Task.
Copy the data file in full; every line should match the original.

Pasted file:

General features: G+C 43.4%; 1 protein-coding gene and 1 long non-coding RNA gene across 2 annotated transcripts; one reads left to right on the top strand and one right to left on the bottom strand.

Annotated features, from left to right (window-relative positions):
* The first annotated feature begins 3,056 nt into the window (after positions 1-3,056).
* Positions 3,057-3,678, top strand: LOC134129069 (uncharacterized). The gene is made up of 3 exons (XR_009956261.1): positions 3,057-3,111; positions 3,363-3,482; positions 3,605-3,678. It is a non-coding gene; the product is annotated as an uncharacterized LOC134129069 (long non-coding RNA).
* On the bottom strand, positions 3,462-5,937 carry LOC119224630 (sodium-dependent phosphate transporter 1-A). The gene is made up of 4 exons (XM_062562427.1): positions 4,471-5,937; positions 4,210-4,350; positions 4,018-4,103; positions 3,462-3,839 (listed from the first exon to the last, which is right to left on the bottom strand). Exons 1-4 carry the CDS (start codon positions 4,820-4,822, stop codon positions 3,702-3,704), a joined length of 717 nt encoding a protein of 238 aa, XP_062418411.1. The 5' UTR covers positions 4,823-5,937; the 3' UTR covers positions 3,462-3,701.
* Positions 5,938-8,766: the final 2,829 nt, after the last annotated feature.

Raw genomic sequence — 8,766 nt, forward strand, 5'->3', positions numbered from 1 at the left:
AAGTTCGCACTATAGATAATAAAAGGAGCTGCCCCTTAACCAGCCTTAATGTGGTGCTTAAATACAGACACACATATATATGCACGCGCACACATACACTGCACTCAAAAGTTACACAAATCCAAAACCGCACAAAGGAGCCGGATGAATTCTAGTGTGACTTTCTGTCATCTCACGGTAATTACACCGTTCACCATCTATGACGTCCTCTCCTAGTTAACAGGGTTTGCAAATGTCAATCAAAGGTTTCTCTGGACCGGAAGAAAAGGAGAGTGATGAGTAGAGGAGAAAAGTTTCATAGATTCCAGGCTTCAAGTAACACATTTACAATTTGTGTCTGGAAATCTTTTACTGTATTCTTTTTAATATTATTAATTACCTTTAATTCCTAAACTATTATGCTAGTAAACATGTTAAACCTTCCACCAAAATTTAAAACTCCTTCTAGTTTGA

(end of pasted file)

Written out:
General features: G+C 43.4%; 1 protein-coding gene and 1 long non-coding RNA gene across 2 annotated transcripts; one reads left to right on the top strand and one right to left on the bottom strand.

Annotated features, from left to right (window-relative positions):
* The first annotated feature begins 3,056 nt into the window (after positions 1-3,056).
* Positions 3,057-3,678, top strand: LOC134129069 (uncharacterized). The gene is made up of 3 exons (XR_009956261.1): positions 3,057-3,111; positions 3,363-3,482; positions 3,605-3,678. It is a non-coding gene; the product is annotated as an uncharacterized LOC134129069 (long non-coding RNA).
* On the bottom strand, positions 3,462-5,937 carry LOC119224630 (sodium-dependent phosphate transporter 1-A). The gene is made up of 4 exons (XM_062562427.1): positions 4,471-5,937; positions 4,210-4,350; positions 4,018-4,103; positions 3,462-3,839 (listed from the first exon to the last, which is right to left on the bottom strand). Exons 1-4 carry the CDS (start codon positions 4,820-4,822, stop codon positions 3,702-3,704), a joined length of 717 nt encoding a protein of 238 aa, XP_062418411.1. The 5' UTR covers positions 4,823-5,937; the 3' UTR covers positions 3,462-3,701.
* Positions 5,938-8,766: the final 2,829 nt, after the last annotated feature.

Raw genomic sequence — 8,766 nt, forward strand, 5'->3', positions numbered from 1 at the left:
AAGTTCGCACTATAGATAATAAAAGGAGCTGCCCCTTAACCAGCCTTAATGTGGTGCTTAAATACAGACACACATATATATGCACGCGCACACATACACTGCACTCAAAAGTTACACAAATCCAAAACCGCACAAAGGAGCCGGATGAATTCTAGTGTGACTTTCTGTCATCTCACGGTAATTACACCGTTCACCATCTATGACGTCCTCTCCTAGTTAACAGGGTTTGCAAATGTCAATCAAAGGTTTCTCTGGACCGGAAGAAAAGGAGAGTGATGAGTAGAGGAGAAAAGTTTCATAGATTCCAGGCTTCAAGTAACACATTTACAATTTGTGTCTGGAAATCTTTTACTGTATTCTTTTTAATATTATTAATTACCTTTAATTCCTAAACTATTATGCTAGTAAACATGTTAAACCTTCCACCAAAATTTAAAACTCCTTCTAGTTTGA